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Millions Spent, No One Served: Who Is to Blame for the Failure of GMO Golden Rice?

Rice Farming

by Angelika Hilbeck and Hans Herren

The recent Nobel laureates’ letter accusing Greenpeace of a “crime against humanity” for opposing genetically modified (GMO) golden rice reveals a deep division not only between civil societies and some science circles but also within the science community – a division in the visions for our common future and which path to take for our joint development. A division we see growing and escalating. A strong indication of this division is that among the Nobel laureate signatories, there seems to be hardly anybody with a solid scientific track record in agriculture, food production, development, or the socio-ecological and political causes of poverty and hunger. Others with notable competence – at least in the economic and social domains of development, poverty, and hunger – are not among the signatories. Signs of escalation also include the emotional, accusing language in the letter and the ample use of scientifically unsubstantiated claims. What is missing in the letter and among the supporters and developers of GMOs is the recognition and scientific analysis of some tough facts. … Continue Reading

God’s Red Pencil? CRISPR and The Three Myths of Precise Genome Editing

crispr-cas9

by Jonathan Latham, PhD

For the benefit of those parts of the world where public acceptance of biotechnology is incomplete, a public relations blitz is at full tilt. It concerns an emerging set of methods for altering the DNA of living organisms. “Easy DNA Editing Will Remake the World. Buckle Up; “We Have the Technology to Destroy All Zika Mosquitoes“; and “CRISPR: gene editing is just the beginning”. (CRISPR is short for CRISPR/cas9, which is short for Clustered Regularly-Interspaced Short Palindromic Repeats/CRISPR associated protein 9; Jinek et al., 2012. It is a combination of a guide RNA and a protein that can cut DNA.) … Continue Reading

The Health Care Doctors Forgot: Why Ordinary Food Will Be the Future of Medicine

February 3, 2014 Commentaries, Health 16 Comments
Apple and a Pear

by T Colin Campbell, Jacob Gould Schurman Professor Emeritus, Cornell University

Few issues have become so intensely debated and politically charged as the need to reform the health care system. This debate has resulted in the ObamaCare program (The Affordable Care Act), which aims to expand and improve health care, thereby reducing health care costs.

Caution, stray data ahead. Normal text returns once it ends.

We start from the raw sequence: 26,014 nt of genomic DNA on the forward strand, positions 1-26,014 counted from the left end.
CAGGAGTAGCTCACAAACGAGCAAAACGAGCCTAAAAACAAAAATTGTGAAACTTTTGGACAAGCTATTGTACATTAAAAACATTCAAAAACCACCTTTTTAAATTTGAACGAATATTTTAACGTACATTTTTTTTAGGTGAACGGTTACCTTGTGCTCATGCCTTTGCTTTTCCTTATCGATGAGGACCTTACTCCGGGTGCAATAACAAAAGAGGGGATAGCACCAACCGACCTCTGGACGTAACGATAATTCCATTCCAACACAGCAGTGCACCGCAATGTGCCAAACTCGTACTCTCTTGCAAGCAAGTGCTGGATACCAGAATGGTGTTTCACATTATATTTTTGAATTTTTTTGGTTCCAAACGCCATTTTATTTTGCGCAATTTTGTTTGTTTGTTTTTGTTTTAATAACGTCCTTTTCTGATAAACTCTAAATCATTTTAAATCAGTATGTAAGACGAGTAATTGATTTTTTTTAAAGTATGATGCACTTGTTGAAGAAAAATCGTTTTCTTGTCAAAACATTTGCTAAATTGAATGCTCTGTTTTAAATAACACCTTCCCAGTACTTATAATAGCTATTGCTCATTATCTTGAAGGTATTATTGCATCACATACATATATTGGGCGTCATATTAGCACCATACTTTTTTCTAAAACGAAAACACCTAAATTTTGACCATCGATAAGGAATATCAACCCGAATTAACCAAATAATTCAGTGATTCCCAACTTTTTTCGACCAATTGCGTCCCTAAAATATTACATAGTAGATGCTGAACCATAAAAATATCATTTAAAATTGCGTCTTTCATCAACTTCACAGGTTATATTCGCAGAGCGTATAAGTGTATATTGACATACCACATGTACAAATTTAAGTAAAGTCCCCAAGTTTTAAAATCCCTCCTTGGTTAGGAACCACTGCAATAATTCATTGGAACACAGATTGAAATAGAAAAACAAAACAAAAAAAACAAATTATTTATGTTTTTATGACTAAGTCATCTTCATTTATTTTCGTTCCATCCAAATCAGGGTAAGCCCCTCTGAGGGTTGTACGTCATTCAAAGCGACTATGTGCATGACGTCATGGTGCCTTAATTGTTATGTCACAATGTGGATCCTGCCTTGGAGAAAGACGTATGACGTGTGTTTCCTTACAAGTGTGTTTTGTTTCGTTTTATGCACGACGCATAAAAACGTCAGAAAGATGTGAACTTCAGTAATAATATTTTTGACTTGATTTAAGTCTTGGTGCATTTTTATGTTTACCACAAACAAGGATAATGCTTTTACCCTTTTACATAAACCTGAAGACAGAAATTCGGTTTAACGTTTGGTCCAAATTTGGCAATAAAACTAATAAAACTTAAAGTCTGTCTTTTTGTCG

Presently, US health care costs constitute 18% of GDP, up from about 5% around 1970 (1). These costs are burdensome and many sectors of our society are paying the price. School programs are being scaled back because of the escalating costs of retiree health care benefit programs, as illustrated in Michigan where they are “laying off teachers, scrapping programs and mothballing extracurricular activities…[because of]…health care bills of retirees.“(2). … Continue Reading

Still Chasing Ghosts: A New Genetic Methodology Will Not Find the “Missing Heritability”

September 19, 2013 Commentaries, Health 26 Comments
Search for the missing heritability

By Evan Charney, Duke Institute for Brain Science, Duke University

One of the hopes and promises of the Human Genome Sequencing Project was that it would revolutionize the understanding, diagnosis, and treatment of most human disorders. It would do this by uncovering the supposed “genetic bases” of human behavior. With a few exceptions, however, the search for common gene variants -“polymorphisms” – associated with common diseases has borne little fruit. And when such associations have been found the polymorphisms seem to have little predictive value and do little to advance our understanding of the causes of disease. In a 2012 study, for example, researchers found that incorporating genetic information did not improve doctors’ ability to predict disease risk for breast cancer, Type 2 diabetes, and rheumatoid arthritis [1]. … Continue Reading

Biology as Ideology: The Doctrine of DNA

May 13, 2012 Health, Reviews Comments Off on Biology as Ideology: The Doctrine of DNA
Biology as Ideology

Book Author: Richard Lewontin

Reviewed by: Jonathan Latham (The Bioscience Resource Project)

Biologists know that complex traits are typically associated with genetic variation between individuals. Nevertheless, if we hear on the news that obesity, antisocial behaviour or some other disorder has a strong genetic component, we are likely to attach special significance to this ‘fact’. We may be less likely to attribute social factors as a cause and we may be more likely to accept a technological or pharmaceutical solution as a remedy. The disorder may also acquire a credibility and a sense of inevitability that it previously lacked. The reasoning that leads to these conclusions has a certain logic, after all we investigate causes primarily so that we can find remedies, but nevertheless we need to be careful that our thinking is well-founded.

… Continue Reading